Art of Encounter. On Non-Human Art Production
A vast set of associations surrounds both popular and academic ideas of what art actually entails. Art is assumed to be expression, experience, and intention – and often at the same time.
This event stems from the research project and exhibition Reading by Osmosis (Amsterdam, Zone2Source/Het Glazen Huis, 16 February – 28 April 2019, curated by Semâ Bekirović), focusing on artworks made by non-human artists — by animals, trees, the wind, and other entities and processes. Bekirović’s project focuses in particular on works that are inspired by the human domain, or deploy humans or man-made objects as tools and material and has resulted in the book Reading by Osmosis – Nature Interprets Us.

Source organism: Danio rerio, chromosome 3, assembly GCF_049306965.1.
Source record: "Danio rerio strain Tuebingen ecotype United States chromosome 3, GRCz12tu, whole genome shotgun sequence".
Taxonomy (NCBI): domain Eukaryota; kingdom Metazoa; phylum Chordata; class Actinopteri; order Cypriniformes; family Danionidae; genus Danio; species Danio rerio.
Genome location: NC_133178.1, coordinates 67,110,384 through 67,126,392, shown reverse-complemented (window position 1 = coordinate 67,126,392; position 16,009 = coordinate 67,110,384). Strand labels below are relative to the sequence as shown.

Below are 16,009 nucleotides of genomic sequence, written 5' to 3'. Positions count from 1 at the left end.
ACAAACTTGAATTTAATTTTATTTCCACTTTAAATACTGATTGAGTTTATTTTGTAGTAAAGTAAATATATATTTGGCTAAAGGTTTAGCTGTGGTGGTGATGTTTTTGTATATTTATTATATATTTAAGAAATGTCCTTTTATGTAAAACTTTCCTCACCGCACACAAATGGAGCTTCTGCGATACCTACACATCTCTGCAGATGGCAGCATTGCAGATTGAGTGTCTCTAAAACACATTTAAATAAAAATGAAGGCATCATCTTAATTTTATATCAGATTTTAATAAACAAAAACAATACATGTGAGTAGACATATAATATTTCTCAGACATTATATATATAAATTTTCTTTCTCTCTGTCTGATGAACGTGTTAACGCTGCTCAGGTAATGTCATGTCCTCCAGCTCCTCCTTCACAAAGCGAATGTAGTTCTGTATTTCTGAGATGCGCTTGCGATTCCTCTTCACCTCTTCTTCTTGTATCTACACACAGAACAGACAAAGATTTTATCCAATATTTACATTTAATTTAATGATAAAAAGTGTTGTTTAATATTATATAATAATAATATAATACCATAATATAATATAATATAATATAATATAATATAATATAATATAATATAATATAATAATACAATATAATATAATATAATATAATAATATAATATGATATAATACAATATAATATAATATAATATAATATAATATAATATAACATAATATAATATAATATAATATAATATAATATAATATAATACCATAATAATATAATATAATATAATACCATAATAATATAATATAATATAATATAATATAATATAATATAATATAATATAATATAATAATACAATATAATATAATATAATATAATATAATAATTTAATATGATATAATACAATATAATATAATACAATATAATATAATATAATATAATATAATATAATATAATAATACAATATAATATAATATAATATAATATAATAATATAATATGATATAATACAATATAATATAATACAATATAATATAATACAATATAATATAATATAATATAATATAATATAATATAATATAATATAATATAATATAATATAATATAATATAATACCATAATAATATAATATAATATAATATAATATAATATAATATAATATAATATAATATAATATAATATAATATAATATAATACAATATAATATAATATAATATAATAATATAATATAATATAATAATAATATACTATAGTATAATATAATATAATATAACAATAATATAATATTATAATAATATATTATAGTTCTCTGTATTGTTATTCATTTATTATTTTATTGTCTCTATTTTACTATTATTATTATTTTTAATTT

Michael Marder, Art’s Articulations
Michael Marder interprets the activity and role of art as an articulation of things, words, and worlds. Upon taking a look at two regimes of articulation – the spatial and the verbal – he discusses it as a tool for imagining, bringing about, or simply discovering art without humans. Finally, to illustrate this point, Marder turns to plants, those consummate artists of existence, at every moment articulating and rearticulating themselves, organic and inorganic beings around them, and the world.